Once caught, it takes hold of you like a cancer spreading to various facets of your life. You spend all your time immersing yourself in tactics, history & the like. You become obsessed with it in the pursuit for one last final piece of the football supporters life,…..


The chase is over, you’ve now found your purpose in life. Few things will ever beat that stoppage time goal that was scored to secure a much needed 3 points for your club. For the events that will – well, you’ve secured those away for your wildest dreams. But in this (new to some of us) world of competitive European football, how can we really claim to be credible football supporters who are so far away from our team’s local grounds? How will our voice ever be heard stateside while so many other sports dominate our culture?

I’ll leave those last two questions for you to work out on your own, but remember, credibility is awarded to yourself, from yourself and by yourself. No football fan out there is better than the next. The bloke who bangs the cowbell at Portsmouth is no better or worse a supporter than you. If you truly have a sense of pride and passion for your club then you’ve arrived. It’s at this point you can stand up and scream I’M A FOOTBALL SUPPORTER, HEAR ME ROAR!!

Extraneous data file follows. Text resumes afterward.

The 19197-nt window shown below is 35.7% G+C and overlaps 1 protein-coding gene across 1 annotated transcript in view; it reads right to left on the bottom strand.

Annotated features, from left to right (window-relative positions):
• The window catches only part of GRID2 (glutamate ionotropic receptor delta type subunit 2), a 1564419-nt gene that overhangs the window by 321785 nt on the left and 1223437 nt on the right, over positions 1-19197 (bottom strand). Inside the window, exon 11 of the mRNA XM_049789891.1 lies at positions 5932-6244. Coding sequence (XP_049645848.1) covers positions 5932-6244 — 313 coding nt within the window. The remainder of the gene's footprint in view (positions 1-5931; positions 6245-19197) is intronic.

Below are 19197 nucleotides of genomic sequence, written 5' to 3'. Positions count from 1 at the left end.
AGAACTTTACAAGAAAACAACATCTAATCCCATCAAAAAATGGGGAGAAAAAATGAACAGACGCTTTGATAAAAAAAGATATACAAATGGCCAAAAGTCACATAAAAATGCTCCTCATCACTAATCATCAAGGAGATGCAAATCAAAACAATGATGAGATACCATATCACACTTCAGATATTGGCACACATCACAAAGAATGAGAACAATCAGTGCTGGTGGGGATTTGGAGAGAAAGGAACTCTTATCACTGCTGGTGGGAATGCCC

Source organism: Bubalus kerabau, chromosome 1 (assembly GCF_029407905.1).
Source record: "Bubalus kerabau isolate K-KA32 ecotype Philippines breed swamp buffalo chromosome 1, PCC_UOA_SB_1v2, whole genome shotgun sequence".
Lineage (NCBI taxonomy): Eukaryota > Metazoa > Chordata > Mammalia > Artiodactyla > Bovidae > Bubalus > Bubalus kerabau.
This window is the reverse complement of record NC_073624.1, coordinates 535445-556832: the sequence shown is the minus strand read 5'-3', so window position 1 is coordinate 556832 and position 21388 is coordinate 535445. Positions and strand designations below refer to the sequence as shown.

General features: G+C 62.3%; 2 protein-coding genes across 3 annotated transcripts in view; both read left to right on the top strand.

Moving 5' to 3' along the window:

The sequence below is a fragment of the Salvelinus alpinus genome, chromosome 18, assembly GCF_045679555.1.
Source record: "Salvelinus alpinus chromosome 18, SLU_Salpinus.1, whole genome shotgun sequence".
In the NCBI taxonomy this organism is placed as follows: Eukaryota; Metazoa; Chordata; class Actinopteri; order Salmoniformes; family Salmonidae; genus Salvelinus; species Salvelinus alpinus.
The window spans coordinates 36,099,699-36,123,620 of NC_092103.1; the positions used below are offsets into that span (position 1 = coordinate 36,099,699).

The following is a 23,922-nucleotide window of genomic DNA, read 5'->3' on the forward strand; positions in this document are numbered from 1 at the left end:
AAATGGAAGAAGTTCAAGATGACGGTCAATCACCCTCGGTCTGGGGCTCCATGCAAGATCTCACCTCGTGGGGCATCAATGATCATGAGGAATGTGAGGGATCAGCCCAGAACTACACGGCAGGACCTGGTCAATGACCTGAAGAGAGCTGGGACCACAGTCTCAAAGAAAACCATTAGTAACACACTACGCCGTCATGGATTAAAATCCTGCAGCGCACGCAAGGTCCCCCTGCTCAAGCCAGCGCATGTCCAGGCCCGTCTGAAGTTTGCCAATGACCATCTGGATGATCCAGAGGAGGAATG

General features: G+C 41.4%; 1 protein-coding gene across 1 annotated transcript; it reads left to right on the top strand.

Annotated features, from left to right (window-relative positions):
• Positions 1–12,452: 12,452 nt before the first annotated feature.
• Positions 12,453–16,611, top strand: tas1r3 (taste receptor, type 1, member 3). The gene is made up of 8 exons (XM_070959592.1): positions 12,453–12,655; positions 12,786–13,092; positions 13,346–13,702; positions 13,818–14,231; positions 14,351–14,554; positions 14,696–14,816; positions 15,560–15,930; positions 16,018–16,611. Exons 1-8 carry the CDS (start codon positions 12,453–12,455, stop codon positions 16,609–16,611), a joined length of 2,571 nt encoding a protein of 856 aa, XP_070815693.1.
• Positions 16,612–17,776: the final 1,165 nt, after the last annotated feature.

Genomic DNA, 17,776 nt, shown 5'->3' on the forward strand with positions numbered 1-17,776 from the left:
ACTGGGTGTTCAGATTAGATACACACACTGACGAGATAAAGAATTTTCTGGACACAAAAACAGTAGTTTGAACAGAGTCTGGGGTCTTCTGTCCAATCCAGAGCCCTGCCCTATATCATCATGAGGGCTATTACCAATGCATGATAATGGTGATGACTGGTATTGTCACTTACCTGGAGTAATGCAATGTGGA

Take pride in this game and enjoy your football.

(Feel free to leave a comment or two explaining how you found the club you support)

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  1. Ryan

    November 10, 2009 at 1:37 pm

    This is a GREAT post!

    I played soccer in middle school and high school. In college, when none of us were ever really good enough to play for a university or college, we organized midnight matches at closed parks, indoor soccer matches and competed in 5 v 5 tournaments and the like.

    And then, somewhere along the way, it just kind of stopped.